There is one aspect of Roman numeral analysis that is most definitely ambiguous, but the OP's example absolutely does not highlight it. The ambiguity is with the seventh scale degree in minor keys. In a minor key signature the seventh scale degree is a whole step below the tonic, and so not a proper leading tone, which is one half step below the tonic. Normally there is no accidental added to the Roman numeral to show the raising of the seventh degree to for a leading tone chord. If you add to that convention, the fact that some RNA systems don't specify chord quality by letter case, and some don't use o for diminished chords, you find RNA for the seventh scale degree is indeed ambiguous. Am: VII in some RNA is implicitly understood to mean a leading tone, diminished triad. Probably more common is Am: viio. But, you don't normally see Am: ♯viio or Am: ♮viio, which strictly speaking would be correct when accidentals are used to show roots altered from the key signature.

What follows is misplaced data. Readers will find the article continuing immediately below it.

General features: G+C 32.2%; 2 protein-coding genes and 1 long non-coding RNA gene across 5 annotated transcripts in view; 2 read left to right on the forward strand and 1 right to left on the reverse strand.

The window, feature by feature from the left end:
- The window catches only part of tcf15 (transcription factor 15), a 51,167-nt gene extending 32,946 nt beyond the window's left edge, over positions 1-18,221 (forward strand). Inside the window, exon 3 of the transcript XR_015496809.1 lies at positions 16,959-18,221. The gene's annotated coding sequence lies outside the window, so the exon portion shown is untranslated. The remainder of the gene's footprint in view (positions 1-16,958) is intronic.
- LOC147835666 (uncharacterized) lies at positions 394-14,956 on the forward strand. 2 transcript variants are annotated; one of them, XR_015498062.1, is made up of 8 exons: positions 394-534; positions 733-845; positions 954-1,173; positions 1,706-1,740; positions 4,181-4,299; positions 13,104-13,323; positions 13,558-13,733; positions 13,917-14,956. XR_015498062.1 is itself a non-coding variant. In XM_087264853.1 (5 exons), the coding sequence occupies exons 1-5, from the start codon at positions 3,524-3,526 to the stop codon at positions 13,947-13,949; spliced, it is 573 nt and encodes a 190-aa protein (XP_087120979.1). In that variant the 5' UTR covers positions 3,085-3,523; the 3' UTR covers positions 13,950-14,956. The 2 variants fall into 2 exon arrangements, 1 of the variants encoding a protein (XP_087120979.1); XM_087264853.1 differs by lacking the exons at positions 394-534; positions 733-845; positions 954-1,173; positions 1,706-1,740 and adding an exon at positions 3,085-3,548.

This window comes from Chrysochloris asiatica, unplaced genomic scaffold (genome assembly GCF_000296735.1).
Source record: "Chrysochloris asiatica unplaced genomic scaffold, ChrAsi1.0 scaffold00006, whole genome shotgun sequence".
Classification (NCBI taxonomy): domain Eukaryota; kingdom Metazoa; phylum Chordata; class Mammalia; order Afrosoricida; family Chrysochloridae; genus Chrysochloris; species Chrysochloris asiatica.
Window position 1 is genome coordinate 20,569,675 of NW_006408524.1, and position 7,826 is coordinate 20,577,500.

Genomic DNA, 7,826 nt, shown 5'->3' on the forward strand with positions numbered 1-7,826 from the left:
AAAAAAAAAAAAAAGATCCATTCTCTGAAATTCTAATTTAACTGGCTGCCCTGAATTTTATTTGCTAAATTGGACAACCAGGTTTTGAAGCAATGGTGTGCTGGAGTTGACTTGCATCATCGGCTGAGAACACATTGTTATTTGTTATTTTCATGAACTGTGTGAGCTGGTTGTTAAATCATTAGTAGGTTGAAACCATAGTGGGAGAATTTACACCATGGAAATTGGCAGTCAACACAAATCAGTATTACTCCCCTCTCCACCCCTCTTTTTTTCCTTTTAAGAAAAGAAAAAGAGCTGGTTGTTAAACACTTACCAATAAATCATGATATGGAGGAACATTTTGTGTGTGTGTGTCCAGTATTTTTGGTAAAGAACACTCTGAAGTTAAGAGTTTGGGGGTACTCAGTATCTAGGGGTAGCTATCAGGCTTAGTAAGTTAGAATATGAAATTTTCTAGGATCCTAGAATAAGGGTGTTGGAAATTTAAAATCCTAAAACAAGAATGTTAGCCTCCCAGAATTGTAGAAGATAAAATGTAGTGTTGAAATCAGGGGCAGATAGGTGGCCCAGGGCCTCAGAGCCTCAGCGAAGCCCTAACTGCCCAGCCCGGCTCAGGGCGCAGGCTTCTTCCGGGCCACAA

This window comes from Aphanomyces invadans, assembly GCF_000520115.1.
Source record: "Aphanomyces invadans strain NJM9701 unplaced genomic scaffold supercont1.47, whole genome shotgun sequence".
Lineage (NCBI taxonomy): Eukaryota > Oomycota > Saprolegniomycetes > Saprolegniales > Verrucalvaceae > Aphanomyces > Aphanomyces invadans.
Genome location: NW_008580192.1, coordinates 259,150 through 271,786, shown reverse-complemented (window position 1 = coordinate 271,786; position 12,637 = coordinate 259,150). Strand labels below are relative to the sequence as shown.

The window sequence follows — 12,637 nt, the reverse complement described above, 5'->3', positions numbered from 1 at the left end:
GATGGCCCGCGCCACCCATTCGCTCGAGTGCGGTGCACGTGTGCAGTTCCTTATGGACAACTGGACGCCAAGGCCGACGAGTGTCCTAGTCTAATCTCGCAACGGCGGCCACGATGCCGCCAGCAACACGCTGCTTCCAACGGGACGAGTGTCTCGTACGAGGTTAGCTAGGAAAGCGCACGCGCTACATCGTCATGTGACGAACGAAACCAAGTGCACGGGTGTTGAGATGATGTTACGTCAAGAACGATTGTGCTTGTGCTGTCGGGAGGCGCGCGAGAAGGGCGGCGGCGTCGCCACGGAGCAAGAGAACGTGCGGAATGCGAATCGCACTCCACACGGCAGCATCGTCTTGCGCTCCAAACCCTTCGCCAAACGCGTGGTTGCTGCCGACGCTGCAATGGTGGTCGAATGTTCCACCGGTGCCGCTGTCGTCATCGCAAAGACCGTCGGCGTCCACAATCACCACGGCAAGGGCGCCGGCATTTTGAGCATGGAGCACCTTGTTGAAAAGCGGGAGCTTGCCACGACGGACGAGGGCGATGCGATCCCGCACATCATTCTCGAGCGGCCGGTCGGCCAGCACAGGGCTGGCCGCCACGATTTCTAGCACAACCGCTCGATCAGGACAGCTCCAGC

Given that your first 3 examples are probably not correct, as the last chord shown will not be tonic, those are out of the equation.

Of the last 2, both showing that i is tonic, and V is dominant - no argument there - i-VII-VI-V makes most sense, with particular regard to the relative minor of C major, A minor. I would have no problem translating that to the Andalusian sequence, which it portrays nicely. There's no need to travel into harmonic or melodic minor notes, just like there's no need to consider Dorian or Phrygian modes. With the obvious exception that to actually have a leading note, that note needs to be one semitone below the root, so merely using notes diatonic to C/Am won't work well. Although there are Andalusian sequences that I've heard using v rather than V.

By keeping it simple, with chords directly related to diatonic notes, it all works well, no need for any complications, as you seem to have discovered. So, RN would work just fine, thanks!